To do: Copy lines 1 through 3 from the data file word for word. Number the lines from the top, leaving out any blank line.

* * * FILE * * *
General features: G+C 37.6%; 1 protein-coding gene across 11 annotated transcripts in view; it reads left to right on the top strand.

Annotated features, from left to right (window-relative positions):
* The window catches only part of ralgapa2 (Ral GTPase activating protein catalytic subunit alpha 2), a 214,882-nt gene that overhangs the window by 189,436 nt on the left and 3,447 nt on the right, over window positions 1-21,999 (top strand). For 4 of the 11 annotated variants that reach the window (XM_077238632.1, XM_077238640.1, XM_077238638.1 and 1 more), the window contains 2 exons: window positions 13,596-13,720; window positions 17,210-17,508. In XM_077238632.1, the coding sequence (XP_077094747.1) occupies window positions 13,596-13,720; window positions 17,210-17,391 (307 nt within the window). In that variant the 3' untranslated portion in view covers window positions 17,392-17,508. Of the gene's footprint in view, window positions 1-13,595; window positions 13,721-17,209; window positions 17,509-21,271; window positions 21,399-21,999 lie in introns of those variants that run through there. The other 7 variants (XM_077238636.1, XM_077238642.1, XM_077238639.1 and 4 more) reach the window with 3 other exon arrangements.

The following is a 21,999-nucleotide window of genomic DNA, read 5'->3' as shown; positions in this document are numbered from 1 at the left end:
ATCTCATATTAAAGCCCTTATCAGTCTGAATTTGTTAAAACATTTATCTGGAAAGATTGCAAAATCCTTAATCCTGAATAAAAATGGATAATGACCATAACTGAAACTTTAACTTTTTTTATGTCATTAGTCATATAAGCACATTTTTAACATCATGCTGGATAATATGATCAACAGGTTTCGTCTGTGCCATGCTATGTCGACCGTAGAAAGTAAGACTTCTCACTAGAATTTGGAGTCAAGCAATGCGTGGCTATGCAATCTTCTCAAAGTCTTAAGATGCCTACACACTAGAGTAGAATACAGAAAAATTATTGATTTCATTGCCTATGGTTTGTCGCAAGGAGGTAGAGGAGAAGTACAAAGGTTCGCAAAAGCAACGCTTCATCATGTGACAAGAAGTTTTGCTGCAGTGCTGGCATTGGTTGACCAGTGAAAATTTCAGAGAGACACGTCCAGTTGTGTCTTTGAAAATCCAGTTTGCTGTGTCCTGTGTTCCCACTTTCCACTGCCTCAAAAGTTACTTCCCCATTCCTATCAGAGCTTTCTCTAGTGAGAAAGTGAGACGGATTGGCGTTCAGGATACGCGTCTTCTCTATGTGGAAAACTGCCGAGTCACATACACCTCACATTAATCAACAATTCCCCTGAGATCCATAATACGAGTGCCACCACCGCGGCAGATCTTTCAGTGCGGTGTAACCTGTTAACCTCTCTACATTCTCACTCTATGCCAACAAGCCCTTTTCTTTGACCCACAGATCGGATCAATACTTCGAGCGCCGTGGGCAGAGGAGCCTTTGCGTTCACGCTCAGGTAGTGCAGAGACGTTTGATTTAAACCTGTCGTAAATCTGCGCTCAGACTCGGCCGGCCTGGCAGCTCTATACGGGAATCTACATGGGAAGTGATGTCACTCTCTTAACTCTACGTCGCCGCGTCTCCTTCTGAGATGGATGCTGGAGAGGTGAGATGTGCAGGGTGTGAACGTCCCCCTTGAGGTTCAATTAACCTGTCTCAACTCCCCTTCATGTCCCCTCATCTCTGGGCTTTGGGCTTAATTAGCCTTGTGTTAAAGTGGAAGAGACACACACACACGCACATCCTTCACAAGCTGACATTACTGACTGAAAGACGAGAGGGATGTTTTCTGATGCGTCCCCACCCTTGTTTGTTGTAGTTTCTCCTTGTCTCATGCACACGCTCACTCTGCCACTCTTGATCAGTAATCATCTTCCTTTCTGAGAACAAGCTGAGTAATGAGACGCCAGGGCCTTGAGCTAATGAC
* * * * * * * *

General features: G+C 37.6%; 1 protein-coding gene across 11 annotated transcripts in view; it reads left to right on the top strand.

Annotated features, from left to right (window-relative positions):
* The window catches only part of ralgapa2 (Ral GTPase activating protein catalytic subunit alpha 2), a 214,882-nt gene that overhangs the window by 189,436 nt on the left and 3,447 nt on the right, over window positions 1-21,999 (top strand). For 4 of the 11 annotated variants that reach the window (XM_077238632.1, XM_077238640.1, XM_077238638.1 and 1 more), the window contains 2 exons: window positions 13,596-13,720; window positions 17,210-17,508. In XM_077238632.1, the coding sequence (XP_077094747.1) occupies window positions 13,596-13,720; window positions 17,210-17,391 (307 nt within the window). In that variant the 3' untranslated portion in view covers window positions 17,392-17,508. Of the gene's footprint in view, window positions 1-13,595; window positions 13,721-17,209; window positions 17,509-21,271; window positions 21,399-21,999 lie in introns of those variants that run through there. The other 7 variants (XM_077238636.1, XM_077238642.1, XM_077238639.1 and 4 more) reach the window with 3 other exon arrangements.